Holocaust survivor David Toren reclaimed Nazi-looted artwork before dying of COVID-19

“He regarded it as justice and felt very strongly about it,” David Toren's son said. “The art is something that was taken from his family.”

Lawyer Meir Heller holds Max Liebermann's "Basket Weavers" painting in a law office in Jerusalem in 2017.Ariel Schalit / AP file

TEL AVIV, Israel — As the Nazis murdered Jews and ransacked their property on the infamous nights of Kristallnacht in 1938, 13-year-old David Toren stayed with his wealthy great-uncle in Germany admiring a painting hanging in the sunroom depicting two men on horseback on a beach.

Within a year, Toren would be smuggled out in a series of rescues for Jewish children organized by several European countries. Left behind, his family would perish in the death camps and their vast art collection would be seized by Nazis and later traded by unscrupulous dealers.

Toren went on to serve in the Israeli pre-state militia before moving to America where he eventually built a successful law practice on the 54th floor of the World Trade Center. Later in life, even as a degenerative eye condition robbed him of his sight, the images of his past never escaped him.

David Toren died on April 19 in his Manhattan home from symptoms of the coronavirus at the age of 94.Peter Toren / AP file

Toren died on April 19 in his Manhattan home from symptoms of the coronavirus. He was 94. He left behind his son Peter and two grandchildren.

Peter Toren said his father spent his final years pursuing the art collection his family lost in the war.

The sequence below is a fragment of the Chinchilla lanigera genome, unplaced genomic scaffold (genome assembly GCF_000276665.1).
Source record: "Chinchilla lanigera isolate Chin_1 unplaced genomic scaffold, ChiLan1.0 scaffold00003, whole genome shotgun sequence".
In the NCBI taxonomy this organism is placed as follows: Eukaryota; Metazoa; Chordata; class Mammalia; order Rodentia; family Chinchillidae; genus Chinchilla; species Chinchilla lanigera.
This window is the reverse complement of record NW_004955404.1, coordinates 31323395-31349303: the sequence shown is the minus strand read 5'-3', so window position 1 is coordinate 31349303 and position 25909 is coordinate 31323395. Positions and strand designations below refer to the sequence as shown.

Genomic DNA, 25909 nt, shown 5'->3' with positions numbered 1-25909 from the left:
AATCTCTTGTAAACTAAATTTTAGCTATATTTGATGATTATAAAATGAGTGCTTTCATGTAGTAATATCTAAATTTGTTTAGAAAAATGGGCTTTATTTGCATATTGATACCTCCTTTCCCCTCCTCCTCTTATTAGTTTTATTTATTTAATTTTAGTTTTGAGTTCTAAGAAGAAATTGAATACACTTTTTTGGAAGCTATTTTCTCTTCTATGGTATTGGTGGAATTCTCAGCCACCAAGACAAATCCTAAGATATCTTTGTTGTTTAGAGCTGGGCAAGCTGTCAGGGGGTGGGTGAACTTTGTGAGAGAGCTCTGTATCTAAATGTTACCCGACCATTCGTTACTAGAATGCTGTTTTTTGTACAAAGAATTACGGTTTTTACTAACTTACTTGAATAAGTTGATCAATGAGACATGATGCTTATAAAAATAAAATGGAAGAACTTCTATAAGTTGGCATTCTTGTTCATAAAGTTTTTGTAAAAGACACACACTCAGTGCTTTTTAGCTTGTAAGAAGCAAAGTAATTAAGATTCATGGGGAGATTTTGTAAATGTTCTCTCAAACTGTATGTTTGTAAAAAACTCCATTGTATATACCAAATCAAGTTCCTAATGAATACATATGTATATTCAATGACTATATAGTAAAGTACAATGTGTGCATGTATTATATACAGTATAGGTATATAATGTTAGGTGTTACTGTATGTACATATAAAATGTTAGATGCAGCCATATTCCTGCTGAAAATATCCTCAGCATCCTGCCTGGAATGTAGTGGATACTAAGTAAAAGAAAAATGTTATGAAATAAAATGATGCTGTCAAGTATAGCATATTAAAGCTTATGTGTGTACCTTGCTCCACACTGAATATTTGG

He had sued the government of Germany for his great-uncle’s collection and in 2015, after a lengthy saga, recovered the Max Liebermann work “Two Riders on the Beach” that so moved him in his youth.

“He regarded it as justice and felt very strongly about it,” said Peter Toren. “The art is something that was taken from his family and it was something there was a possibility of getting back. He couldn’t get back all the lives that were exterminated.”

Born Klaus-Gunther Tarnowski in Breslau, now part of Poland, Toren and his family at first seemed immune to the rise of the Nazis. His father, a decorated World War I veteran, was a prominent lawyer who was allowed to practice even after the Nazis forbade most Jews from doing so.

But eventually he too was taken away to a concentration camp and with his wife, died in Auschwitz.

Toren’s great-uncle, the wealthy Jewish industrialist and art collector David Friedmann, was forced to flee and the Nazis pillaged his extensive collection. Many of the works ended up in the hands of Hildebrand Gurlitt, a notorious German art dealer who traded in what the Nazis called “degenerate art” — works deemed inferior because they were un-German — to help fund the war machine.

Much of Gurlitt’s collection remained unseen for decades and experts feared they had been lost or destroyed. But a vast horde of more than 1,200 works resurfaced by surprise in 2012 when German authorities raided a Munich apartment belonging to his son Cornelius while investigating him for tax evasion. Paintings by artists including Claude Monet, Pierre-Auguste Renoir and Henri Matisse were discovered.

The discovery brought renewed attention to the many unresolved cases of looted art that was never returned to original Jewish owners or their descendants.

Toren was the only descendant of his great-uncle, whose daughter died in Auschwitz, leaving him to stake a claim. After reclaiming “Two Riders on the Beach,” he tracked down another piece that had made its way to Israel. After a lengthy negotiation he got back “Basket Weavers” as well, an Impressionist work depicting five boys weaving baskets out of straw.

His son Peter Toren said further efforts were ongoing to acquire more than 50 documented antiques seized from Friedmann’s collection.

Toren’s grandson, Ben, said his grandfather pursued the art collection in retirement with an “unsentimental” focus and tenacity as he did in his law career. “He very strongly felt that these paintings were his paintings and it gave him a lot of purpose,” he said.

“But he never presented himself as being any kind of victim and he never asked for any pity,” he quickly added. “His life experience required of him to have a rock-solid exterior. That’s how he presented himself to the world.”